In November, Darwin Animal Doctors came to us to ask if we could assist in an endeavour to construct and provide medical care to a new elephant sanctuary in Laos (and in our spare time set up a small animal clinic as well)! Of course all the plans were made to get everything ready: personal vaccines, flights, supplies and we started reading about elephant care.
Since we aren't elephant specialists, a plan was set in motion for us to begin our training in Thailand, volunteering in an elephant sanctuary to gain experience.
After spending 3 weeks in the elephant sanctuary we left for Laos in the second week of February. We started our trip from Chang Mai, Thailand, to the village of Vang Vieng, Laos, taking the scenic (and cheapest) route. It took us about 3 days to reach the village but it gave us the opportunity to see the country we would be working in and to meet local people.
Laos had been a French colony until 1954 but there is not much that will remind you of that history. About 60% of the less than 7 million inhabitants are Buddhists and those beliefs reflect in the nature of the people who are warm and very friendly!
When we arrived in Vang Vieng we met with Kate, who was in charge of organising the elephant sanctuary. Unfortunately the construction process of the sanctuary in Laos had been delayed and they were not quite sure when the first elephants would arrive. Luckily we were aware of this problem ahead of time and we already had our mind set in organising a small animal vet clinic!
Vang Vieng currently does not have a “true” functioning small animal vet clinic; all the local vets work for the government, but they are not trained veterinarians.
During the week we had several meetings with government officials. Those meetings were really formal by character as hierarchy in the political system in Laos is very important. All people present would stand up, the moment the minister enters the building and nobody speaks unless spoken to. 'Face' is a very important part of the culture, this means that, no matter what people, would protect their status. Knowing that we were extremely surprised at one meeting where the minister brought in his veterinarians: they all sat down with us and talked about the project. They were very excited about it and to our great surprise they asked us if we could teach them skills like spay/neuter techniques! (Asking for help is stepping away from your pride ('face') )
They also asked us to come with them to another province where they had a problem with cattle: Within the last month about 30% of their cows had suddenly died and there were several stories about different diseases going on. (Rabies, hoof and mouth disease, etc.)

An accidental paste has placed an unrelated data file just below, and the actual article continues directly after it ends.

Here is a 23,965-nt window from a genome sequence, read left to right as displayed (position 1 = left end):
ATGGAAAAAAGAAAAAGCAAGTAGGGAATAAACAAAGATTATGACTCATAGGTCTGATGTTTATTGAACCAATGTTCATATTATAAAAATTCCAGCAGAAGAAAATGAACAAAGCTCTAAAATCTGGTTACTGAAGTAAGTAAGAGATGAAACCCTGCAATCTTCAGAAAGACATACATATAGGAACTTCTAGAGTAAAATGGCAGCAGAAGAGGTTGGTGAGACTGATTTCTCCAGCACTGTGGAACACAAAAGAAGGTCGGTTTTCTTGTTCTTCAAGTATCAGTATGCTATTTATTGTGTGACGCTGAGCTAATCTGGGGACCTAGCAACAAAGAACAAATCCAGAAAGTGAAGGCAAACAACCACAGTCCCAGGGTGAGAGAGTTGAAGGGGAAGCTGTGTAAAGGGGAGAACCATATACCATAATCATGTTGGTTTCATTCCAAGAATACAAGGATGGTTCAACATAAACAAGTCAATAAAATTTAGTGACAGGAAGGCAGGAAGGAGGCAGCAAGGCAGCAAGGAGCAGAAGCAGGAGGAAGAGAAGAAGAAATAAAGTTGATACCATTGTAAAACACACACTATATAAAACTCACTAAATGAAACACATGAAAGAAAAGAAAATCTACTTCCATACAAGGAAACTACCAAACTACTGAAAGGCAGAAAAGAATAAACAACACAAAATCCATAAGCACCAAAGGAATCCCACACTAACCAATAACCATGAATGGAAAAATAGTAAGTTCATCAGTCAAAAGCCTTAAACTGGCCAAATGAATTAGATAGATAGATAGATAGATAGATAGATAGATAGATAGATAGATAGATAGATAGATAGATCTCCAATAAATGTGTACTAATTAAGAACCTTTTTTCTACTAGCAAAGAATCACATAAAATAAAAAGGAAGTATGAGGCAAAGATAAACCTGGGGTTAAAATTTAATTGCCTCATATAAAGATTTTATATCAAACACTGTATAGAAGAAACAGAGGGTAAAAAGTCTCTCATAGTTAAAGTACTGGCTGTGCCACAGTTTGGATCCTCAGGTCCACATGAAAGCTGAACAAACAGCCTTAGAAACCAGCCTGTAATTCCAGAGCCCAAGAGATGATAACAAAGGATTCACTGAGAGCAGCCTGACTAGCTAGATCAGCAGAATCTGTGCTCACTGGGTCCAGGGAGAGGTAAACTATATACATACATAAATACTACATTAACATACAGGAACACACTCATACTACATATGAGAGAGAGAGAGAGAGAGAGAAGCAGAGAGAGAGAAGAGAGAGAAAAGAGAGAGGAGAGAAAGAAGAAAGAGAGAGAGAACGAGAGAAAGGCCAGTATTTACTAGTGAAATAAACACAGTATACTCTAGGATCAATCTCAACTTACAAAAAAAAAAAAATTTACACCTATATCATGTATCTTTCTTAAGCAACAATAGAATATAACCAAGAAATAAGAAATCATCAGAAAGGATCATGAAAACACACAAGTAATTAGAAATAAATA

Two days later we went on a 6 hour bus ride (it was not that far, but there were no paved roads) to the village. We went outside the tourist areas where the kids were running with the car: they had never seen caucasians before! In the village we were welcomed by the local authority and a meeting was set up.
Next day they showed us the office and their medicines and vaccines and their way of diagnosing diseases: a poster where 1 picture was shown per disease together with one or 2 symptoms.... We talked about how to diagnose the problems and how to start working to a solution. The problems they had where not 'special' in Laos: these problem where going through Laos year by year.
Back in Vang Vieng we met with several people who were actively trying to improve the lives of the animals in the village. We visited a monkey sanctuary, run by a French man: he rescued sick and injured monkeys from the tourist industry and lodging areas. He also was happy to see a veterinary team in the village and showed us around his sanctuary.
We were all very impressed by the hospitality of the local people and the beauty of the land. It was really clear to us that veterinary help is needed and the government emphasised this thought: a good connection was made for future work!
Unfortunately we had to leave the country unexpectedly. We left our supplies for the local vets to use and in the hope to come back to this beautiful country. As we all seen the need for proper vet care and the willingness from the people to make a change!
Laos February 2014